A new Yale study successfully trained a group of adolescents with Tourette’s syndrome to control their tics using functional magnetic resonance imaging. This marks the first time that fMRI— a technique which enables participants to look at their own brain function in real time — has been tested on patients with Tourette’s syndrome.
The study, which was a collaboration between Michelle Hampson, professor of psychiatry and of radiology and biomedical imaging at the Yale School of Medicine, and Denis Sukhodolsky, professor in the Yale Child Study Center, indicates that neurofeedback therapy, or the process of teaching a patient to self-regulate his or her brain function through real-time displays of brain activity, may be a promising new treatment of tic symptoms. The study was published on Aug. 13 in the journal Biological Psychiatry.
“I’m always looking for a neuropsychiatric disorder where we have a hypothesis about a causal aspect of the brain function, where intervening might result in symptom improvements,” Hampson said. “In Tourette’s syndrome, we had a hypothesis that the supplementary motor cortex might have a role like that, so it was a natural choice to look at this disorder.”
Tourette’s syndrome, which affects about 14 in 1,000 children, causes vocal and motor tics in children and adolescents, persisting into adulthood in some cases. Typically, these tics are treated with behavioral therapy and medications.
Neurofeedback therapy falls under a broader category of biofeedback, a method that uses various medical instruments to detect the activity of physiological functions. The patient can then use that feedback to learn to manipulate their physiological functions.
The supplementary motor cortex seems to play an important role in generating the tics associated with Tourette’s syndrome, as stimulation of the region produces movements and urges to move that are strikingly similar to tics. When Hampson noticed in previous work that neuroimaging of patients with Tourette’s syndrome highlighted this part of the brain, she became interested in testing neurofeedback therapy as a potential way to treat the disorder.
Presently, medications used to treat tics can cause unforeseen side effects, whereas neurofeedback therapy can be tailored to more accurately target the area of the brain that needs changing, Hampson explained.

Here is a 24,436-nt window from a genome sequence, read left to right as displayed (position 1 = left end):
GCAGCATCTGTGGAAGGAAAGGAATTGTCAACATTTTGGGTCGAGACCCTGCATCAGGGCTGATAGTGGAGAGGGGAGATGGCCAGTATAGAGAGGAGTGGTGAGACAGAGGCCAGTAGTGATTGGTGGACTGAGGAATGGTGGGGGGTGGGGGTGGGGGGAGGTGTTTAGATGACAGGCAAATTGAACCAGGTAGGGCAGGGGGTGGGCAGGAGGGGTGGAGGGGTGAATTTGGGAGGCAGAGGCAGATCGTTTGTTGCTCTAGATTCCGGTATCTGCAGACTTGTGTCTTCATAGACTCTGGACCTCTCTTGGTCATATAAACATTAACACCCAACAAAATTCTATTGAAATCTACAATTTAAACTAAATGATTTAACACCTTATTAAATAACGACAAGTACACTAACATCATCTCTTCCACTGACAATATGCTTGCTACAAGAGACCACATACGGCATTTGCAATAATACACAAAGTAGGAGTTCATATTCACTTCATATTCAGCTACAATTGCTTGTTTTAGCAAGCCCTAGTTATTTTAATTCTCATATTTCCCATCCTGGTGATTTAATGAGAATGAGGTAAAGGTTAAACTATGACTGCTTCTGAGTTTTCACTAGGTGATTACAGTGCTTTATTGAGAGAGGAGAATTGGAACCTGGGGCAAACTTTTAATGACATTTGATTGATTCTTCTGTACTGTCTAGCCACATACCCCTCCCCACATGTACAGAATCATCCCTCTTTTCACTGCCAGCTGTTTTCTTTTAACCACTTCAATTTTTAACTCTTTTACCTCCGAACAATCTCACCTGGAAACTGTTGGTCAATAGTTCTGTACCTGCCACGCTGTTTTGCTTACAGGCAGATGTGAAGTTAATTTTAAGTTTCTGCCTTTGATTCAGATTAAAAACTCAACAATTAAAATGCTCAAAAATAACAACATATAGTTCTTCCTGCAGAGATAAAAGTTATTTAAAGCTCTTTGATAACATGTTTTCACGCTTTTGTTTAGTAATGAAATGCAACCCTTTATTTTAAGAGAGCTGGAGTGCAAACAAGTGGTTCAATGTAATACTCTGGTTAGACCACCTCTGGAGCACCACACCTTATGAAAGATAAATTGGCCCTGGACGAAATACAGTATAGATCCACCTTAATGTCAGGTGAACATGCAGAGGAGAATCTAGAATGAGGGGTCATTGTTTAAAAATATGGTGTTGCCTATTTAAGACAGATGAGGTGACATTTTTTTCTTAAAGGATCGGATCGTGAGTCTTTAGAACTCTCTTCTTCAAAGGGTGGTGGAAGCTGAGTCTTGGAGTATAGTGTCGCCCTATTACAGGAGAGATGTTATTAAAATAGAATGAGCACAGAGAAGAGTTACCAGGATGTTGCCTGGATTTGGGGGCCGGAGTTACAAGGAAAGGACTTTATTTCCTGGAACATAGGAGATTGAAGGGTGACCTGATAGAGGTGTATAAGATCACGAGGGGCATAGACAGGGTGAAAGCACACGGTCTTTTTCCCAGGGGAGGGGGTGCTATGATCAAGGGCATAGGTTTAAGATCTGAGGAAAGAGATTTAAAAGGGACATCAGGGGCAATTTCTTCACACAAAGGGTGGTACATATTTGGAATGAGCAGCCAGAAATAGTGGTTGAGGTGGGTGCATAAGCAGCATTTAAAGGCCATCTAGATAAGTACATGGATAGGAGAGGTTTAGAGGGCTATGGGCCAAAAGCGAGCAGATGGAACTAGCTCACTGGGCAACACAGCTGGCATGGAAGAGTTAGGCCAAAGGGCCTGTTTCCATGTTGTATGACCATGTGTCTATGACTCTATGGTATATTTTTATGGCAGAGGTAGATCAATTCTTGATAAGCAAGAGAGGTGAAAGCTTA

“When you give someone a drug, you may be changing a whole lot you don’t want to change and you can’t control that very well, whereas with fMRI neurofeedback, you can really decide what you want to change and what you don’t want to change, in terms of patterns of brain activity,” she said.
Mitchell Ostrow ’21, who also researches Tourette’s syndrome at Yale and was not involved with the study, noted that neurofeedback training may have the potential to become a mainstream psychiatric treatment similar to cognitive behavioral therapy, a therapeutic method that aims to improve emotional regulation and develop coping skills.
“In terms of understanding the brain, the study emphasizes the control that the frontal cortex has over other modules of the brain. This study might indicate that the frontal cortex has a higher influence in the disorder than expected,” he added.
Although the study shows promising clinical potential for neurofeedback in controlling tics among adolescents with Tourette syndrome, Hampson said that far more work must be done before fMRI neurofeedback can be used clinically.
“fMRI neurofeedback has a lot of clinical potential in the long-term, but none of these impacts are short-term. A lot of development is still needed,” she said. “This study is not demonstrating efficacy — you need large trials to do that, but it is a promising start.”
The Child Study Center at Yale was established in 1911.